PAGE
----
The days are longer, the weather is warmer, and farmers’ markets are in full swing. And the most popular recipes from last month (based on overall pageviews) were aligned with the bright flavors and outdoor eating that come along with those things. Our home cooks enjoyed grilled burgers, boiled corn, and fruit desserts, and they also started their mornings with breakfast classics and broke out the chickpeas. Head into July with some fresh ideas for your summer menu and check out the rest of the top 25 in this collection.
1. Tender, Juicy Grilled Burgers
Creating a juicy and loosely textured burger that could withstand the rigors of grilling called for a number of tactics. First, we ground our own meat in the food processor, which let us choose the cut (steak tips), grind (coarse), and consistency (loose) of the burger when we shaped it. Incorporating a little salt before shaping added richness, boosted juiciness, and seasoned the burgers throughout. Finally we shaped the burger when (with a dimple) in their centers to prevent bulging) and froze them for 30 minutes, which held them together as they cooked and let them stay on the grill a few minutes longer for excellent char and perfect rosy centers. [GET THE RECIPE]
2. Cherry Clafouti
For a clafouti that featured juicy cherries in every bite (and no pits to get in the way, as most traditional recipes have), we pitted and halved the cherries. To concentrate their flavor and prevent excess moisture from leaking into the custard, we roasted them in a hot oven for 15 minutes and then tossed them with a couple of teaspoons of absorbent flour. To recover the slightly spicy, floral flavor the pits contributed, we added ⅛ teaspoon of cinnamon to the flour. We found that too much flour made the custard too bready, whereas an excess of dairy made it too loose. Ultimately, we settled on a moderate amount of each for a tender yet slightly resilient custard with no pastiness. Switching from a casserole dish to a preheated 12-inch skillet gave us better browning and made the custard easy to slice and serve. A last-minute sprinkle of granulated sugar added a touch of sweetness and delicate crunch. [GET THE RECIPE]
3. Individual Fresh Berry Gratins with Lemon Zabaglione
For a berry gratin recipe with firm but juicy fruit, frothy zabaglione, and a lightly browned crust, we discovered a few tricks. Tossing the berries with sugar and a pinch of salt helped draw out their juices. Cooking the custard over low heat prevented it from curdling, and whipping it longer than usual gave it great texture. For the thickest, most flavorful custard, we added whipped cream and a few spoonfuls of Sauvignon Blanc (which we prefer to Marsala for its clean flavor). A sprinkling of granulated and brown sugar provided the caramelized crust. The resulting fresh berry gratin recipe was juicy, light, and creamy, just what we were looking for. [GET THE RECIPE]
4. Easy Pancakes
We wanted tender, fluffy, flavorful pancakes that are simple to make using pantry-friendly ingredients and basic kitchen tools (no appliances). To make them tall and fluffy, we prepared a thick batter by using a relatively small amount of liquid and lots of baking powder and mixing it minimally. Sugar, vanilla, and baking soda provided sweetness, depth, and saline tang, respectively. [GET THE RECIPE]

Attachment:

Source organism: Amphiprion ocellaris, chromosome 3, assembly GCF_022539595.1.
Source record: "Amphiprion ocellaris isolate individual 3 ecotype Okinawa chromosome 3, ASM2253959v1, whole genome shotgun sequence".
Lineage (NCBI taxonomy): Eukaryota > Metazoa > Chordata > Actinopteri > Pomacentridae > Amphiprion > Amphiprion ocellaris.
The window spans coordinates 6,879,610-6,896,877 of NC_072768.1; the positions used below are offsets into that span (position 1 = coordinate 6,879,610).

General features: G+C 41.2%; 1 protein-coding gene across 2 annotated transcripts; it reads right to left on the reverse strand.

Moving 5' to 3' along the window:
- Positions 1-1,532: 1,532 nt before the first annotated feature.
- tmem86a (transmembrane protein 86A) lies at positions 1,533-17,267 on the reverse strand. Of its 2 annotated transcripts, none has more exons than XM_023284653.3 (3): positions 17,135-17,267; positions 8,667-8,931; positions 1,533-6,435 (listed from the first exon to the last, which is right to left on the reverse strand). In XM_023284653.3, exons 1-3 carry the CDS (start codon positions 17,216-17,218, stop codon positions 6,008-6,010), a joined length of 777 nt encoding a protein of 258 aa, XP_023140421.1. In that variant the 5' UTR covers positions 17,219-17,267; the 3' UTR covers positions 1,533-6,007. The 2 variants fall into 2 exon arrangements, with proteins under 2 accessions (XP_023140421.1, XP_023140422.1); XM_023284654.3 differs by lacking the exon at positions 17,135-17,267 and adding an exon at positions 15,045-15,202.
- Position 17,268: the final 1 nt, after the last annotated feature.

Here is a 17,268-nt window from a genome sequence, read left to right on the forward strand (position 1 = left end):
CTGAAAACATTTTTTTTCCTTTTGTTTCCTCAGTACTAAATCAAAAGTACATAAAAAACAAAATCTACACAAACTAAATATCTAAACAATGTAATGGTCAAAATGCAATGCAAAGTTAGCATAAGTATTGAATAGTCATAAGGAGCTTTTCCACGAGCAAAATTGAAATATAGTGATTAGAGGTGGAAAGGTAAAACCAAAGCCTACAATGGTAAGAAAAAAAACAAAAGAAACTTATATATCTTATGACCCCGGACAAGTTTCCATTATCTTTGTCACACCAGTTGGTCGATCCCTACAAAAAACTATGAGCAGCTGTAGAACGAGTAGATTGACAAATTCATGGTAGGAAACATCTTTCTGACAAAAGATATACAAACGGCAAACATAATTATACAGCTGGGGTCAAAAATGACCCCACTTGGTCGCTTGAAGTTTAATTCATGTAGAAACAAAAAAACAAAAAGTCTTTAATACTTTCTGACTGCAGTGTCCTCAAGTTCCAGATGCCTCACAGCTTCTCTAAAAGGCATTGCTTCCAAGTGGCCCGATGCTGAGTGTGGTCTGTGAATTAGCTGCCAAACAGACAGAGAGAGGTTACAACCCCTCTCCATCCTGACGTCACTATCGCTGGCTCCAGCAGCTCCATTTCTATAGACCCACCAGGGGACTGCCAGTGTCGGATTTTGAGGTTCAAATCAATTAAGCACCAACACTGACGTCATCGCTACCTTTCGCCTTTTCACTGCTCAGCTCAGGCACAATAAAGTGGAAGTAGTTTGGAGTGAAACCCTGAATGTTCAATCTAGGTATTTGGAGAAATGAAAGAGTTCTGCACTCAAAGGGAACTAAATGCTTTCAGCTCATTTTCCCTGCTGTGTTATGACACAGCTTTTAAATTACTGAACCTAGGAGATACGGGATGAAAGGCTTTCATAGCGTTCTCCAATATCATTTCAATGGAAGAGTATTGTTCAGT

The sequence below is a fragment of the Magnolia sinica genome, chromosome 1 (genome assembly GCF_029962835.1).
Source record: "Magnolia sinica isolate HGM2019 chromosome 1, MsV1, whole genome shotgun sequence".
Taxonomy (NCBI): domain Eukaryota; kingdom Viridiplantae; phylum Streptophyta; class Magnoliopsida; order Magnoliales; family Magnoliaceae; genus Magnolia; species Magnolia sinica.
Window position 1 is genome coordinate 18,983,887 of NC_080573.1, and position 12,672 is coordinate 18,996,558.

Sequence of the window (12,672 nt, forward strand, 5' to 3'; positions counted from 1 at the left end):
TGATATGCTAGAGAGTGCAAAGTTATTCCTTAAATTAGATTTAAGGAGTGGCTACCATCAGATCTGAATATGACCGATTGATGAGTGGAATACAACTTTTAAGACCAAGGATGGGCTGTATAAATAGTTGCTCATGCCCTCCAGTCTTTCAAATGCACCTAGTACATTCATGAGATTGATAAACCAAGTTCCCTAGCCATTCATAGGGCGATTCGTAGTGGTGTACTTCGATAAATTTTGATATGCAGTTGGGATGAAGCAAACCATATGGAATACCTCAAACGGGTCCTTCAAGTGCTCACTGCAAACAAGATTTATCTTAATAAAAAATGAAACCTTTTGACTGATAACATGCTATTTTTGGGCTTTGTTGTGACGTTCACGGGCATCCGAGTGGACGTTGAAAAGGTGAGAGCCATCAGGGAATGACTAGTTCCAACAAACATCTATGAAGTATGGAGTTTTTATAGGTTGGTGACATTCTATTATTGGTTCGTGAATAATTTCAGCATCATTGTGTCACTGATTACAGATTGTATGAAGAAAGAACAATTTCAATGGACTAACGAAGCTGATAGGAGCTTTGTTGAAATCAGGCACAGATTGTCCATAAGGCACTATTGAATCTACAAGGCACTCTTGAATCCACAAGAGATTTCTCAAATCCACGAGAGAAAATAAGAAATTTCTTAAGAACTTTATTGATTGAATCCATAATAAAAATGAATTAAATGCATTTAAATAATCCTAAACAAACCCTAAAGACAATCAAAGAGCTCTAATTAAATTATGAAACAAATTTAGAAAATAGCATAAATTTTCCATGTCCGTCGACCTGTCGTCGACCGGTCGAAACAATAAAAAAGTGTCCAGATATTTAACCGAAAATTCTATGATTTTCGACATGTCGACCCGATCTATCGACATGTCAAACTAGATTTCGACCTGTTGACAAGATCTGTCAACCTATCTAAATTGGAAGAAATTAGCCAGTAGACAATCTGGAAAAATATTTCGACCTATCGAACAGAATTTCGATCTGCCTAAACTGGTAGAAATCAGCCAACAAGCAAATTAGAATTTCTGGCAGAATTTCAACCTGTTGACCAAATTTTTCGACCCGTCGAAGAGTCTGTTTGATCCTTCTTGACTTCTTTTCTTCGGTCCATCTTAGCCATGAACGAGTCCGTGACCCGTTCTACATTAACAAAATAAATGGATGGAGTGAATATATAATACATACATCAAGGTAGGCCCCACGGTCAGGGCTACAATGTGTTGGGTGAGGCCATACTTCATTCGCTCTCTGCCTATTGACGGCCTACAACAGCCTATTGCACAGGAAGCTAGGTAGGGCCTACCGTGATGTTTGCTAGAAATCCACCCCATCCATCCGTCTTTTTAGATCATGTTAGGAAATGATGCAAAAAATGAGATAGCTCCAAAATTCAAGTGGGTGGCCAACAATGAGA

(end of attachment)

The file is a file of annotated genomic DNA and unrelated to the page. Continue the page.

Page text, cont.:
5. Moroccan Lentil and Chickpea Soup (Harira)
This recipe carefully streamlines the ingredient list and technique of this classic Moroccan soup to deliver all the bold North African flavors you’d expect from harira in just a fraction of the time. Using canned chickpeas rather than dried saved about 2 hours of cooking time, and paring down the number of spices to a key five made it a dish most people can prepare without a special trip to the market. Using large amounts of just two herbs made for quicker prep and more efficient use of fresh ingredients. Finishing the dish with fresh lemon juice helped focus all the flavors. [GET THE RECIPE]
6. Foolproof Boiled Corn
To produce perfectly crisp, juicy corn every time, we figured out that the ideal doneness range is 150 to 170 degrees—when the starches have gelatinized but a minimum amount of the pectin (the glue that holds the cell walls together) has dissolved. Consistently cooking the corn to that temperature was easy once we realized that we shouldn’t boil the corn. Instead, we used a hack sous vide method: bringing a measured amount of water (4 quarts) to a boil, shutting off the heat, dropping in six ears of corn, and letting the corn stand for at least 10 minutes. The temperature of the water decreased quickly enough that there was never any chance of the corn overcooking, while the temperature of the corn increased to the ideal zone. Even better, the method is flexible: It can accommodate between six and eight ears of different sizes, and the corn can sit in the water for as long as 30 minutes without overcooking. [GET THE RECIPE]
Want to see the rest of our top 25? Check out our Most Popular America’s Test Kitchen Recipes in June collection.
See what recipes were popular in past months in these recipe collections: